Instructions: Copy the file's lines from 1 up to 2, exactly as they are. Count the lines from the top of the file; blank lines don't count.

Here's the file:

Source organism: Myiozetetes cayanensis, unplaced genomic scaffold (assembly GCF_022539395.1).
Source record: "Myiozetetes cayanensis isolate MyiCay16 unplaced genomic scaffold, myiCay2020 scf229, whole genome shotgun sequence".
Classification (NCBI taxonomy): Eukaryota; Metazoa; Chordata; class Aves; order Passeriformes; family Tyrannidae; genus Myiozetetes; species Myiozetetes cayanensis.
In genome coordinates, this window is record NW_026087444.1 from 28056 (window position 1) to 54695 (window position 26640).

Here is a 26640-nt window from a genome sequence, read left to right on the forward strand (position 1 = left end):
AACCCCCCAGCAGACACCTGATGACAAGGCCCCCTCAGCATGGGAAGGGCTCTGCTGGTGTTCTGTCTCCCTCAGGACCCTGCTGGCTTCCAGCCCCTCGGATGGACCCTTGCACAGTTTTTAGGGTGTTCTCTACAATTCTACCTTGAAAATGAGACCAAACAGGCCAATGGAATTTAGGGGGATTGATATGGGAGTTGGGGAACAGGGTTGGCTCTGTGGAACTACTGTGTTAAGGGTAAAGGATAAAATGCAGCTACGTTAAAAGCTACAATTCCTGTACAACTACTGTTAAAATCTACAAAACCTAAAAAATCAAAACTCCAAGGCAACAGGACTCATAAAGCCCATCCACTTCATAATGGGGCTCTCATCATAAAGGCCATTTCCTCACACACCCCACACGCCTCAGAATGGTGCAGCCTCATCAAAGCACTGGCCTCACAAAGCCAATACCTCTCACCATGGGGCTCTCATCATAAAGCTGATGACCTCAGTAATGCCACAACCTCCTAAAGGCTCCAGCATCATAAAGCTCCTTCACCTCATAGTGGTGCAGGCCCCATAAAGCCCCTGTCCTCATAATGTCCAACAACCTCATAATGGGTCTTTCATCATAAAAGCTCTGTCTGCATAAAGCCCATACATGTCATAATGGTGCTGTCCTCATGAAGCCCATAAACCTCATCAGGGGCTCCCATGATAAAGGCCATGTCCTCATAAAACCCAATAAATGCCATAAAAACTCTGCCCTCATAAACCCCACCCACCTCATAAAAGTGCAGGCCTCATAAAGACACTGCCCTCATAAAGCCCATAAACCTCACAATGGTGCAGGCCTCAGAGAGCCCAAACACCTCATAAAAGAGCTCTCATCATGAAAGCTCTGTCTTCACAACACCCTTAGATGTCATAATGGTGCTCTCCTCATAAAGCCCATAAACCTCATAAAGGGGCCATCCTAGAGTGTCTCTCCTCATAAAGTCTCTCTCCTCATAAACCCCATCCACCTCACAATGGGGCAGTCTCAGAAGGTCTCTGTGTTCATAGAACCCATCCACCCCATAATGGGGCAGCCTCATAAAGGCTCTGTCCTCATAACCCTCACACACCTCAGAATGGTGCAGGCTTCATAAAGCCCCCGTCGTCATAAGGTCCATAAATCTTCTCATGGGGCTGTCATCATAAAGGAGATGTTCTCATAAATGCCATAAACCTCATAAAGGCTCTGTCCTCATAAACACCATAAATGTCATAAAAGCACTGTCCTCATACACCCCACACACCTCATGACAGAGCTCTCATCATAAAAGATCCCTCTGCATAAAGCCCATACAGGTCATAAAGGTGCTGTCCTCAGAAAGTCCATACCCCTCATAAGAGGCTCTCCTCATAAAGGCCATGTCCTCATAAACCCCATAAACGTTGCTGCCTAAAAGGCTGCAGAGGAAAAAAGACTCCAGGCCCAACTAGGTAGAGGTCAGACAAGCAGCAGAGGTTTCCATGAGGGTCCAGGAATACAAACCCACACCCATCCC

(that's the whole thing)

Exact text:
Source organism: Myiozetetes cayanensis, unplaced genomic scaffold (assembly GCF_022539395.1).
Source record: "Myiozetetes cayanensis isolate MyiCay16 unplaced genomic scaffold, myiCay2020 scf229, whole genome shotgun sequence".